Madness In Yellow Wallpaper

Sliding Towards Madness in Gilman’s
Charlotte Perkins Gilman’s “The Yellow Wallpaper,” relays to the reader something more than a simple story of a woman at the mercy of the limited medical knowledge in the late 1800’s. Gilman creates a character that expresses real emotions and a psyche that can be examined in the context of modern understanding. “The Yellow Wallpaper,” written in first person and first published in 1892 in the January edition of the New England Magazine, depicts the downward spiral of depression, loss of control and competence, and feelings of worthlessness which lead to greater depression and the possibility of schizophrenia. This paper will explore two possible ...

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a woman whose name is never revealed, tells us of the mental state of mind she is under and how her husband and his brother, both physicians, dismiss it. "You see, he does not believe I am sick! And what can one do? If a physician of high standing, and one's own husband, assures friends and relatives that there is really nothing the matter with one but temporary nervous depression -- a slight hysterical tendency -- what is one to do?" (671). The doctors seem completely unable to admit that there might be more to her condition than just stress and a slight nervous disorder even when a summer in the country and weeks of bed-rest have not helped. It might be thought that it is a simple matter of a loving husband being overprotective of his ill wife, but this assumption is quickly washed away by his arrogant attitudes, combined with his callous treatment of her which only serve to compound the problem. “At first he meant to repaper the room, but afterwards he said that I was ...

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(672). She is not allowed visitors: "It is so discouraging not to have any advice and companionship . . . but he says he would as soon put fireworks in my pillow-case as to let me have those stimulating people about now." (673). In large part because of this oppression, she continues to decline. "I don't feel as if it was worthwhile to turn my hand over for anything and I’m getting dreadfully fretful and querulous." (675). But by keeping her a prisoner in a room with offensive wallpaper and very little to occupy her mind, John almost forces her to dwell on her psyche. Prison is supposed to be depressing, and she is pretty close to being a prisoner.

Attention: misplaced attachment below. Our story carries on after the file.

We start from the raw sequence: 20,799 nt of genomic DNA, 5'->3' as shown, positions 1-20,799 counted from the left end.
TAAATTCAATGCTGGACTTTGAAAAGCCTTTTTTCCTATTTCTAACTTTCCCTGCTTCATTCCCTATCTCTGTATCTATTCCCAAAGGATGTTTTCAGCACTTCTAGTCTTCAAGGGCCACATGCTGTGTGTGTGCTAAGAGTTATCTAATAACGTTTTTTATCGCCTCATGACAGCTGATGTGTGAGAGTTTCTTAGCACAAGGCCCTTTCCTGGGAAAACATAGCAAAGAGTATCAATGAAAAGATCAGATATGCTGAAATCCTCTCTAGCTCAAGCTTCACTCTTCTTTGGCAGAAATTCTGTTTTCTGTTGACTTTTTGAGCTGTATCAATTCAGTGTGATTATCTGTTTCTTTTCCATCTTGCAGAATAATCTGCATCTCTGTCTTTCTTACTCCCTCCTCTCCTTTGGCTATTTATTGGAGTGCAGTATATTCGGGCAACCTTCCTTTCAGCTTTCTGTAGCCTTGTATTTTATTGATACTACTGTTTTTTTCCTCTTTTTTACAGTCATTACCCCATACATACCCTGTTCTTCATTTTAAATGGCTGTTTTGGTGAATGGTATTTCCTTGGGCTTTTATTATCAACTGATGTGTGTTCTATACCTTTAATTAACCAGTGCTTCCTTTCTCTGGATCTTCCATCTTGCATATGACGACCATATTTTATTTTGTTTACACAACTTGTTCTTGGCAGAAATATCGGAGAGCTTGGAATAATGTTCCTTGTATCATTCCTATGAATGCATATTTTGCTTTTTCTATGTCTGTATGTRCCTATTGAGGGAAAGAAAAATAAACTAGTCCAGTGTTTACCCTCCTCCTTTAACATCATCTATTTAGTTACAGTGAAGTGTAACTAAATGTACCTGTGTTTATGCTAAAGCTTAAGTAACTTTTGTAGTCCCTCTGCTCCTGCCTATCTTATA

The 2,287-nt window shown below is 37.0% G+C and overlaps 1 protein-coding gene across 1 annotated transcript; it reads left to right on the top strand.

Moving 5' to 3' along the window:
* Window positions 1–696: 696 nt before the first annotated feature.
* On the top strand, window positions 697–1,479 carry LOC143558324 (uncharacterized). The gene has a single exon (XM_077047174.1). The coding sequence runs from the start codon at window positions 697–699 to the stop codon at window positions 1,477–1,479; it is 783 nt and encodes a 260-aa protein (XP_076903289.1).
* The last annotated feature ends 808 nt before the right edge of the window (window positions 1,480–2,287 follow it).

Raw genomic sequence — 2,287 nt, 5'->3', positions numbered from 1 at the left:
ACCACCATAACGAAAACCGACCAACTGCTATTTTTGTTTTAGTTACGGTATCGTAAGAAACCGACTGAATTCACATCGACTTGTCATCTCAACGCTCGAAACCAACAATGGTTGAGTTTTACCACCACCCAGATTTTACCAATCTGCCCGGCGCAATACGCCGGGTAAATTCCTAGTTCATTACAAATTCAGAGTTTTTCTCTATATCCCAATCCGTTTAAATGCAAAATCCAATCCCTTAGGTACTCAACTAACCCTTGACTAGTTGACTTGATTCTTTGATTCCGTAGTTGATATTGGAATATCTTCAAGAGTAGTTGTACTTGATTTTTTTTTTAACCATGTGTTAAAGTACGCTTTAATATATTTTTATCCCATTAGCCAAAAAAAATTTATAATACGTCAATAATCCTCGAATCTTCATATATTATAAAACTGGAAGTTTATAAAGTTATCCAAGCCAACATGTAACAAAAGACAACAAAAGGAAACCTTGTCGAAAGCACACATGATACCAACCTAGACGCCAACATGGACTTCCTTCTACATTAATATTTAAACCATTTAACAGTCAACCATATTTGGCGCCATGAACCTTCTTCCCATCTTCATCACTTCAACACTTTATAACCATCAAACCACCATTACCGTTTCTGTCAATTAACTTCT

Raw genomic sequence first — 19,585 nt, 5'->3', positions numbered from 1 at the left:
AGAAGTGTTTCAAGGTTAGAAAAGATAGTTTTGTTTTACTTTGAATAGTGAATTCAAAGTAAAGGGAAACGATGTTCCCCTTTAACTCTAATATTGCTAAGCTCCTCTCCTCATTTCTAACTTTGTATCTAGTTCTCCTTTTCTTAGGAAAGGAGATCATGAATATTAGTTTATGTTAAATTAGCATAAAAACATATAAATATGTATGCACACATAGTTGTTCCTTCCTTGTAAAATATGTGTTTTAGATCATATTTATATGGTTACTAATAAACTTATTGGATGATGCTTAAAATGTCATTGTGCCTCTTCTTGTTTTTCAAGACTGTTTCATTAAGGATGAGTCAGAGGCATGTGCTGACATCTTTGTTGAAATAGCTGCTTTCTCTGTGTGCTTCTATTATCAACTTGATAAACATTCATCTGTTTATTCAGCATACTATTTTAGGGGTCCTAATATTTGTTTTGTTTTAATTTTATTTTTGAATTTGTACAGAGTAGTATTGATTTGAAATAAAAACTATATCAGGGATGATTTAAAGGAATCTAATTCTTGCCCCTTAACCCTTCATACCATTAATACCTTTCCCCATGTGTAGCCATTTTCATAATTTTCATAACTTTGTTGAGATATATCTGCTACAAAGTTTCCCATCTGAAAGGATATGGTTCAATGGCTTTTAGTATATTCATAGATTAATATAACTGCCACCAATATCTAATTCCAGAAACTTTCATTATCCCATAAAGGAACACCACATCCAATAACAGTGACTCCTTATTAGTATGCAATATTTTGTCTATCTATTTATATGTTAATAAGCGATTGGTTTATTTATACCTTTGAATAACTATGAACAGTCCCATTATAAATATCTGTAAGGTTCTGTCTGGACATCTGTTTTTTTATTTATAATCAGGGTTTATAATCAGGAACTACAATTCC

The story does hint to the fact ...

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Madness In Yellow Wallpaper. (2004, April 6). Retrieved July 10, 2020, from
"Madness In Yellow Wallpaper.", 6 Apr. 2004. Web. 10 Jul. 2020. <>
"Madness In Yellow Wallpaper." April 6, 2004. Accessed July 10, 2020.
"Madness In Yellow Wallpaper." April 6, 2004. Accessed July 10, 2020.
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Added: 4/6/2004 09:19:53 AM
Category: English
Type: Premium Paper
Words: 3149
Pages: 12

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